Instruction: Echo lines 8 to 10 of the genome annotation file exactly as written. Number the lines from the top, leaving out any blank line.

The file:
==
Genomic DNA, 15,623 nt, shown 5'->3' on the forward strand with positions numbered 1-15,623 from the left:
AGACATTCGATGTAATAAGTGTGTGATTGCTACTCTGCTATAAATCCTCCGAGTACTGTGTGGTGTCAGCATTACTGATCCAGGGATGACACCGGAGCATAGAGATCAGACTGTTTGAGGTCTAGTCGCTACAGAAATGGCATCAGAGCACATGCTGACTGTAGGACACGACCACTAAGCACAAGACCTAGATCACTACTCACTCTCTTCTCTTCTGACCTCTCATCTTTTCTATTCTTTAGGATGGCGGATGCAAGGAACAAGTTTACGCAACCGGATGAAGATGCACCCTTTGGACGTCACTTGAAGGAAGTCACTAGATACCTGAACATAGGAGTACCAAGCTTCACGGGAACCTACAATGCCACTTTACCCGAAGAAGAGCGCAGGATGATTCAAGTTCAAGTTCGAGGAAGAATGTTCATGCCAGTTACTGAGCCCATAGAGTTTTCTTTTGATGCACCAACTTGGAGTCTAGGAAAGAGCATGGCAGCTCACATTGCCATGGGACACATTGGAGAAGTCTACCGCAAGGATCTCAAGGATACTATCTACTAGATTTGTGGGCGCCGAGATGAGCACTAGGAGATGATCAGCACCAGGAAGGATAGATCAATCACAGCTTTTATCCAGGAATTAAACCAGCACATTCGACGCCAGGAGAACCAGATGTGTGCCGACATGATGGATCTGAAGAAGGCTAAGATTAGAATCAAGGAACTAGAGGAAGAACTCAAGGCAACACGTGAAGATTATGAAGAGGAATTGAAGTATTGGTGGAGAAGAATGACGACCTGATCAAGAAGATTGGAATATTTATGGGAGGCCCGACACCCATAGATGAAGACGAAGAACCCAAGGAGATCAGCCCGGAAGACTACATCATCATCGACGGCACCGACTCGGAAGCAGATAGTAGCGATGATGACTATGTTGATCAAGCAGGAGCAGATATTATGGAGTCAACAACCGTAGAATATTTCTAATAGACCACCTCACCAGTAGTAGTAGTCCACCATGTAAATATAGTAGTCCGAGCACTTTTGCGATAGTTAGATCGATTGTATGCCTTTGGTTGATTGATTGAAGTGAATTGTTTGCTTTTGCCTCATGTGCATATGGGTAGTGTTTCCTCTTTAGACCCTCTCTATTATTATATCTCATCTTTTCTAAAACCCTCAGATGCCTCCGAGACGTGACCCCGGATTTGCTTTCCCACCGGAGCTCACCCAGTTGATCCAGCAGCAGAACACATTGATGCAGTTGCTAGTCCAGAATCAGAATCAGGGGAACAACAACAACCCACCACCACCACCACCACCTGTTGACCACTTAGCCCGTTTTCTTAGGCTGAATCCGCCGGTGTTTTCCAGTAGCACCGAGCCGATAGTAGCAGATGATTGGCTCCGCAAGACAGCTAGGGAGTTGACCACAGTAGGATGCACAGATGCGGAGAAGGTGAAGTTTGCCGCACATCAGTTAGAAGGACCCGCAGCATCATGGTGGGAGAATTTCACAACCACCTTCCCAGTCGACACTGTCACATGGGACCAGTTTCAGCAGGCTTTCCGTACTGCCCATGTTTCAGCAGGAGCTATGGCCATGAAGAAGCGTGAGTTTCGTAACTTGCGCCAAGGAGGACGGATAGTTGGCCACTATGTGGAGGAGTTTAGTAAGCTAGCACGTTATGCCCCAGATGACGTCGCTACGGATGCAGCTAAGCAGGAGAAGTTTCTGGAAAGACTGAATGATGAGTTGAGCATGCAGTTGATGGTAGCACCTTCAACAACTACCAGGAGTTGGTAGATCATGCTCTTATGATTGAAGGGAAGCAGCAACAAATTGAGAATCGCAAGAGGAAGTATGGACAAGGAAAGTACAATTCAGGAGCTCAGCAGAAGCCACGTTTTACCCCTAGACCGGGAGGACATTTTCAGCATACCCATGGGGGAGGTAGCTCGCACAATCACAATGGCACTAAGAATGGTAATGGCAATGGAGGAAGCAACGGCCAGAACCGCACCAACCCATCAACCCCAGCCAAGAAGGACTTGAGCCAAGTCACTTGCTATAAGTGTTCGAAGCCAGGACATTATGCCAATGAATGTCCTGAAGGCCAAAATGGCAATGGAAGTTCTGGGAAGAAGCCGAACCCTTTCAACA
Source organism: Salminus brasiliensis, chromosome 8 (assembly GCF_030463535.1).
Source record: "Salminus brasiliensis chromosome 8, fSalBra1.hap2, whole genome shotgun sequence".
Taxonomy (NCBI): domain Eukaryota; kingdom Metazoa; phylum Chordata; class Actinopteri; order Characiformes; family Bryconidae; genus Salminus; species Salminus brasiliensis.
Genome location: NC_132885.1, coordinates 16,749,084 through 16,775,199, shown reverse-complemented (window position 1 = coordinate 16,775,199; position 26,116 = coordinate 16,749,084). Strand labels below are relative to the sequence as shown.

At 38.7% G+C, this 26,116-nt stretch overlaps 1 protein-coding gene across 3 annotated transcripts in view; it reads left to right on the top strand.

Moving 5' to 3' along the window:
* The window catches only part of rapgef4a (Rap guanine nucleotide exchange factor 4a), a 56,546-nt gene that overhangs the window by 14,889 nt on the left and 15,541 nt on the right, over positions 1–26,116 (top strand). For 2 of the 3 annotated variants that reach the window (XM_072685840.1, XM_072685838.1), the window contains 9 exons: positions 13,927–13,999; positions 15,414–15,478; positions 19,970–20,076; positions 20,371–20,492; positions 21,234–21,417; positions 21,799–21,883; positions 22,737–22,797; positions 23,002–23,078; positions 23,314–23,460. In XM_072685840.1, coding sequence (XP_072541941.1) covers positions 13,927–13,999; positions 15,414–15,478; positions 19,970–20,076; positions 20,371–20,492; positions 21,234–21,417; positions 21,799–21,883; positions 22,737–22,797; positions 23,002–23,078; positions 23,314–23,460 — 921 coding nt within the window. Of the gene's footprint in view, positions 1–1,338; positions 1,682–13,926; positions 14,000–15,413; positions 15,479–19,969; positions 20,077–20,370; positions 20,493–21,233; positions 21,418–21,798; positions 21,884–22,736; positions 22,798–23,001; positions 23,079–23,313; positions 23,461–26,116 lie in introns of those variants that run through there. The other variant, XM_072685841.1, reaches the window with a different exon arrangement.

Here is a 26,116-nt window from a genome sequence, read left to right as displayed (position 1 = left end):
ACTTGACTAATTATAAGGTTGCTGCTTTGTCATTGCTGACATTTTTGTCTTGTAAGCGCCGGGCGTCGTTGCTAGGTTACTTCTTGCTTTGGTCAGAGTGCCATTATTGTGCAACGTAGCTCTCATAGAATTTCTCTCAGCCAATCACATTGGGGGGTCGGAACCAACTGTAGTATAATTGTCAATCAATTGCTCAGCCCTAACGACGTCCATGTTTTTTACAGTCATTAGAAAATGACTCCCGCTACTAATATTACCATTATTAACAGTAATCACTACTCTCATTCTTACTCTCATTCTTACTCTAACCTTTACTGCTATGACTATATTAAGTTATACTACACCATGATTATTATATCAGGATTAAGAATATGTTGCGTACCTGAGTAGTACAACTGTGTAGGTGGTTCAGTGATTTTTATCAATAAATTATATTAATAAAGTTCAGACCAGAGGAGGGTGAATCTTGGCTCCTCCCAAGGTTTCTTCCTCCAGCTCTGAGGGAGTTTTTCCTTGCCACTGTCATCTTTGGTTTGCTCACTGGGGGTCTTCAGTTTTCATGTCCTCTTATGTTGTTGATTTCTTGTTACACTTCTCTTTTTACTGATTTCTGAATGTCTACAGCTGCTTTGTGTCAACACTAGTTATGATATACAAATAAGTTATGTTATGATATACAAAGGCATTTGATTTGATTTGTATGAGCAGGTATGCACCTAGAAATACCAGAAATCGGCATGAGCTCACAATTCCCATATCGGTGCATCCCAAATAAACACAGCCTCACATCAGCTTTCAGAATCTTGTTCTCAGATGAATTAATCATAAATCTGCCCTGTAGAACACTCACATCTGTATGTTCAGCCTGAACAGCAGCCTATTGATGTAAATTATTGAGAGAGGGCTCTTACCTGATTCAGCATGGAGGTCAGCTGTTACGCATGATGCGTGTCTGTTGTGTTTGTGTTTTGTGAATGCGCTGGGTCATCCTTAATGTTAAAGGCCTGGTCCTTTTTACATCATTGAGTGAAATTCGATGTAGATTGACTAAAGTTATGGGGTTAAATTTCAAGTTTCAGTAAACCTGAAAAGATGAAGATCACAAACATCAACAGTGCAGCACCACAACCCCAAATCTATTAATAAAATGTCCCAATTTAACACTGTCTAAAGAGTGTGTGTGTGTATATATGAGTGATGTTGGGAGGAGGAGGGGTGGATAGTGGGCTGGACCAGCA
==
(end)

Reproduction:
Moving 5' to 3' along the window:
* The window catches only part of rapgef4a (Rap guanine nucleotide exchange factor 4a), a 56,546-nt gene that overhangs the window by 14,889 nt on the left and 15,541 nt on the right, over positions 1–26,116 (top strand). For 2 of the 3 annotated variants that reach the window (XM_072685840.1, XM_072685838.1), the window contains 9 exons: positions 13,927–13,999; positions 15,414–15,478; positions 19,970–20,076; positions 20,371–20,492; positions 21,234–21,417; positions 21,799–21,883; positions 22,737–22,797; positions 23,002–23,078; positions 23,314–23,460. In XM_072685840.1, coding sequence (XP_072541941.1) covers positions 13,927–13,999; positions 15,414–15,478; positions 19,970–20,076; positions 20,371–20,492; positions 21,234–21,417; positions 21,799–21,883; positions 22,737–22,797; positions 23,002–23,078; positions 23,314–23,460 — 921 coding nt within the window. Of the gene's footprint in view, positions 1–1,338; positions 1,682–13,926; positions 14,000–15,413; positions 15,479–19,969; positions 20,077–20,370; positions 20,493–21,233; positions 21,418–21,798; positions 21,884–22,736; positions 22,798–23,001; positions 23,079–23,313; positions 23,461–26,116 lie in introns of those variants that run through there. The other variant, XM_072685841.1, reaches the window with a different exon arrangement.

Here is a 26,116-nt window from a genome sequence, read left to right as displayed (position 1 = left end):